Illusive Blog November 30, 2015

How Do Data Breaches Happen? | The Full Anatomy In 6 Steps.

By The Illusive Networks team


Cyber criminals do plenty of research on your company, so isn’t it time you return the favor, and find out what makes them tick before a data breach occurs?

In an ancient Chinese text, Sun Tzu once said,“If you know yourself and not the enemy, for every victory gained you will also suffer a defeat.”

In the world of cyber security, a single defeat can be extremely costly. Tweet: Before you create #CyberSecurity a plan, it’s vital to learn about the anatomy of a #DataBreach Before you create a plan, it’s vital to learn about the anatomy of a data breach – and understand who your attackers are.

In a standard data breach, the type that occurs between 80 to 90 million times per year, there are roughly 6 essential steps, each of which will be outlined below. It’s time for a quick anatomy lesson to strengthen your cyber security program:

Step 1: Active/Passive External Reconnaissance

You’re trying to learn about cyber criminals – and they’re trying to learn about you. There are a number of tools they use to learn about your network before ever launching a threat.

During a passive recon exercise, cyber criminals use tools such as Netcraft to learn about a site’s web server, IP addresses and, most importantly, the date last changed – crucial information that the criminal uses when an attack is underway.


Active recon is riskier and requires an active connection between the attacker and the target. However, tools like Nmap enable attackers to view your site’s open ports and the specific details about your operating system. The more information attackers can gather, the quicker they can infiltrate your network.

Step 2: Social Engineering and Phishing — Gaining Access

data_breachTweet: Research shows that 52% of #CyberAttacks occur because of human error.Research shows that 52% of cyber attacks occur because of human error. Remember what Elliot from Mr. Robot said? “I never found it hard to hack most people. If you listen to them, watch them, their vulnerabilities are like a neon sign screwed into their heads.”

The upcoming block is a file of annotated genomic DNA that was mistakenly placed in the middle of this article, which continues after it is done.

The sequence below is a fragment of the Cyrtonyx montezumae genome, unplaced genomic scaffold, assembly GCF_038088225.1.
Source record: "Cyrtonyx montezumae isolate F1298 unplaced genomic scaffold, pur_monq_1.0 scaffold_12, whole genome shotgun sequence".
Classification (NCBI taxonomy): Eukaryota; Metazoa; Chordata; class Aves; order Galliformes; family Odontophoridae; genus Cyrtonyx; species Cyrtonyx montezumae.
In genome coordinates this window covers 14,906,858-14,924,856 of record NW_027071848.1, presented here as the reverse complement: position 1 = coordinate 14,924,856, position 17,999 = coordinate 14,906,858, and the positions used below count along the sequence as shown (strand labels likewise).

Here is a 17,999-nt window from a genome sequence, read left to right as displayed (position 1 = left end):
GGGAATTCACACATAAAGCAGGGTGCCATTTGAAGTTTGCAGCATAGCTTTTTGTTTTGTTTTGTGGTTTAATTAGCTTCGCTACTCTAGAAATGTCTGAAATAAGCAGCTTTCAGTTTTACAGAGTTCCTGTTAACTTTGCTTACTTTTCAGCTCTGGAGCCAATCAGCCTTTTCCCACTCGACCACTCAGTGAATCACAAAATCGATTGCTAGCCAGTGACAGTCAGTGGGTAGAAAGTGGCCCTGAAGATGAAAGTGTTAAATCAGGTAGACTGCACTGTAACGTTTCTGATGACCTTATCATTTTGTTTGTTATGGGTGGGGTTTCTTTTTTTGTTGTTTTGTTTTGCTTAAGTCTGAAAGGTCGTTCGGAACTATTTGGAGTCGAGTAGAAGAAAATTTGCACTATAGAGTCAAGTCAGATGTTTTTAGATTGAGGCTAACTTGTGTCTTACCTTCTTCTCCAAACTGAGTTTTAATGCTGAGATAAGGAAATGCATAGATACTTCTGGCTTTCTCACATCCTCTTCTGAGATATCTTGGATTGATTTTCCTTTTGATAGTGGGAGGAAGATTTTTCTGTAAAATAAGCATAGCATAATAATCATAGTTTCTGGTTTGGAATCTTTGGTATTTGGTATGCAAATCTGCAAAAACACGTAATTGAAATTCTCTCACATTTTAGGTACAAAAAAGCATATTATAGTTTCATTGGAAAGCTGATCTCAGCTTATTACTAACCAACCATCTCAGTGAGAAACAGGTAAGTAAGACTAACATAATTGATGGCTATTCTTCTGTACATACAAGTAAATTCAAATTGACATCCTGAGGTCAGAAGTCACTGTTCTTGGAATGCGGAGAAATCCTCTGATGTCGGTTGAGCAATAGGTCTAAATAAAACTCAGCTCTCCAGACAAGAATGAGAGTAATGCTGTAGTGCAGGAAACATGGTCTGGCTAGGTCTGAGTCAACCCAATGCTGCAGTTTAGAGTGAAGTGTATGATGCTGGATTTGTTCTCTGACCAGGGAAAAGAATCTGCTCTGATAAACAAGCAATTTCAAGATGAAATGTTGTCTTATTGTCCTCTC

Cyber criminals exploit these weaknesses using social engineering to trick people into breaking standard security protocols. One common social engineering attack is phishing.

In a phishing scheme, cyber criminals set up legitimate-looking emails or websites that trick users into clicking on malicious links. These links can trigger automatic downloads that deliver malware, creating a door for attackers to walk through when infiltrating your network.

Step 3: Internal Reconnaissance—Always Learning More

When attackers have gained access to a user’s workspace, they immediately start studying the surrounding environment. The most valuable data isn’t usually on a user endpoint—attackers must dig deeper to find what they’re looking for.

Step 4: Moving Laterally — Getting Closer to the Goal

This step is repeated until the criminal reaches his/her end-goal. After studying surrounding workstations, attackers move laterally throughout the network.

Lateral movement requires attackers to compromise more user domains and escalate privileges as the target server comes into view. Administrator privileges aren’t necessary, as lateral movements can get attackers where they need to be without  total control.

Step 5: Hitting the Jackpot

Lateral movement continues until attackers reach the server with sensitive data they’ve been searching for – health records, credit card information, employee data, product designs, marketing plans or anything else attackers see as valuable.

Many companies leave their core servers less protected, believing that their perimeter measures will keep criminals out; don’t make this mistake.

Step 6: Exfiltration — Getting Out Alive

This is where attackers resemble Indiana Jones in the opening scene of Raiders of the Lost Ark – outrunning a number of booby traps after taking the idol. They’ve reached their goal and suddenly they’re on a time clock (one that’s getting shorter now as the white hats get smarter).

The longer they spend in the network, the greater risk of detection. They must copy the sensitive data, and send it off to an external command and control server as quickly and as unobtrusively as possible.

Preventing the Next Data Breach: Get Out Ahead of Your Enemy 

Even though security professionals understand these steps on a theoretical level, cyber criminals still find a way to get through. If you want to defeat the enemy, you need to understand their attack vectors.

By implementing deception technology and understanding the steps leading up to a data breach, you can be proactive in your cyber security measures. Keep an eye on your attackers and stop them in their tracks before they can get out of your network.